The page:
What do Maseratis and minivans have in common?

Several major components, once the Levante plug-in hybrid is on sale.

Andrew Krok Reviews Editor / Cars
Cars are Andrew's jam, as is strawberry. After spending years as a regular ol' car fanatic, he started working his way through the echelons of the automotive industry, starting out as social-media director of a small European-focused garage outside of Chicago. From there, he moved to the editorial side, penning several written features in Total 911 Magazine before becoming a full-time auto writer, first for a local Chicago outlet and then for CNET Cars.
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It's no surprise that Chrysler's Pacifica Hybrid will share its parts with other members of the Fiat Chrysler (FCA) family -- after all, it's not like FCA has, you know, very many electrified vehicles running about. But it's strange to think about future Maseratis SUVs sharing parts with the ultimate soccer-mom machine.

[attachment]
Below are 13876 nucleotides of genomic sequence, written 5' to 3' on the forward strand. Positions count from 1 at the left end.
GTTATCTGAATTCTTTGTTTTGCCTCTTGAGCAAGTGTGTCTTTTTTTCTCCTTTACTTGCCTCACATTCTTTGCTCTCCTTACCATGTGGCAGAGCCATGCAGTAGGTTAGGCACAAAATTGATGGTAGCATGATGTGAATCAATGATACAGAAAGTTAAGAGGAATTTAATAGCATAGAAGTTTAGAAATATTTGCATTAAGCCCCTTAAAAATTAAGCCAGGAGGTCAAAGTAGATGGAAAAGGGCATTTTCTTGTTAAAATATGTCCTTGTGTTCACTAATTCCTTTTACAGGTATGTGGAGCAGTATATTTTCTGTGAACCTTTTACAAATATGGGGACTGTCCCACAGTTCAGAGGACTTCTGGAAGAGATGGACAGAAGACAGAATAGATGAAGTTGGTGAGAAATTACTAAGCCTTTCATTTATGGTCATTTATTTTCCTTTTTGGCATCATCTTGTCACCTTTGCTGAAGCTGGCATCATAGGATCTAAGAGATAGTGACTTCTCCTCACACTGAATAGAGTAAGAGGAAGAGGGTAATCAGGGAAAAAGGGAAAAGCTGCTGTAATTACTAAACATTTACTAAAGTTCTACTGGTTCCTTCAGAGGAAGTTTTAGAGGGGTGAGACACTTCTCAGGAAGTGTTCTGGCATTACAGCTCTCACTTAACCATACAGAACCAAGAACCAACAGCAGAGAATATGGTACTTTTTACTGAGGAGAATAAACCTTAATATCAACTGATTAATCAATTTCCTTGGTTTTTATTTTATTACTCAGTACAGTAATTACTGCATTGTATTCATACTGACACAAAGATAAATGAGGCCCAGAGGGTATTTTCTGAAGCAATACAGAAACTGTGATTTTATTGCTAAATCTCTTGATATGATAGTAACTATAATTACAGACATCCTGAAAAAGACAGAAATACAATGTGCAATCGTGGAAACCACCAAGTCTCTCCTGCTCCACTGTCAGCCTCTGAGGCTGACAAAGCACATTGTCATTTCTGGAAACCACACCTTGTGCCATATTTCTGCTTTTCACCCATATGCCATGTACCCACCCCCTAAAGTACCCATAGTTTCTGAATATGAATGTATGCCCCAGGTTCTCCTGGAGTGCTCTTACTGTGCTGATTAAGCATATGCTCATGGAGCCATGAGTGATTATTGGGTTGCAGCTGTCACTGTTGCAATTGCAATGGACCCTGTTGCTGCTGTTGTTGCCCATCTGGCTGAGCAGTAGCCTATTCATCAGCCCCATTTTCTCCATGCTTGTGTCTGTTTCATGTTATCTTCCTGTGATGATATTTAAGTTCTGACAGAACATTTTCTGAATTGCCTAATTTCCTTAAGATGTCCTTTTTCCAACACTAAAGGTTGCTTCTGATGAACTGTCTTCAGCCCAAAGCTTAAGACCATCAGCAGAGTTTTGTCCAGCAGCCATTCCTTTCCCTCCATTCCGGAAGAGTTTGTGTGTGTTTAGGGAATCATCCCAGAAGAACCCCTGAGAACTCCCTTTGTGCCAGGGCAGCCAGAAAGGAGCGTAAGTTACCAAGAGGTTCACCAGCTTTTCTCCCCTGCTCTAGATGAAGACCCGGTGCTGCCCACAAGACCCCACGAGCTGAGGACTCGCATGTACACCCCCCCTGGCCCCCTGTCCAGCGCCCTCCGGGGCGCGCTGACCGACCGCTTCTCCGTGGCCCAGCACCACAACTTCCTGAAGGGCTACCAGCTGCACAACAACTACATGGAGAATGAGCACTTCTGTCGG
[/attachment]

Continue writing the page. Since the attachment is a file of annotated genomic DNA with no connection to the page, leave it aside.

Maserati CEO Harald Wester, in an interview with Motor Trend, says that a forthcoming Maserati Levante plug-in hybrid will utilize parts from the also-forthcoming Pacifica Hybrid. "A standalone [hybrid] program would be suicidal so we have to look at FCA," Wester said.

For its US launch later this year, the Levante will come with one engine -- a twin-turbocharged V-6 -- with two different outputs. The hybrid variant would likely arrive more than a year after that. Chrysler's plug-in minivan won't be hitting dealerships until late this year.

Not that a Levante hybrid would be a huge seller or anything -- Wester said he'd expect a take rate less than 10 percent, which isn't too far away from the industry average. But it's not about numbers, it's about conformity -- namely, attempting to raise fleet fuel-economy numbers to an acceptable range ahead of new Corporate Average Fuel Economy (CAFE) regulations in 2025.

2017 Maserati Levante is a big first for the Italian brand (pictures)

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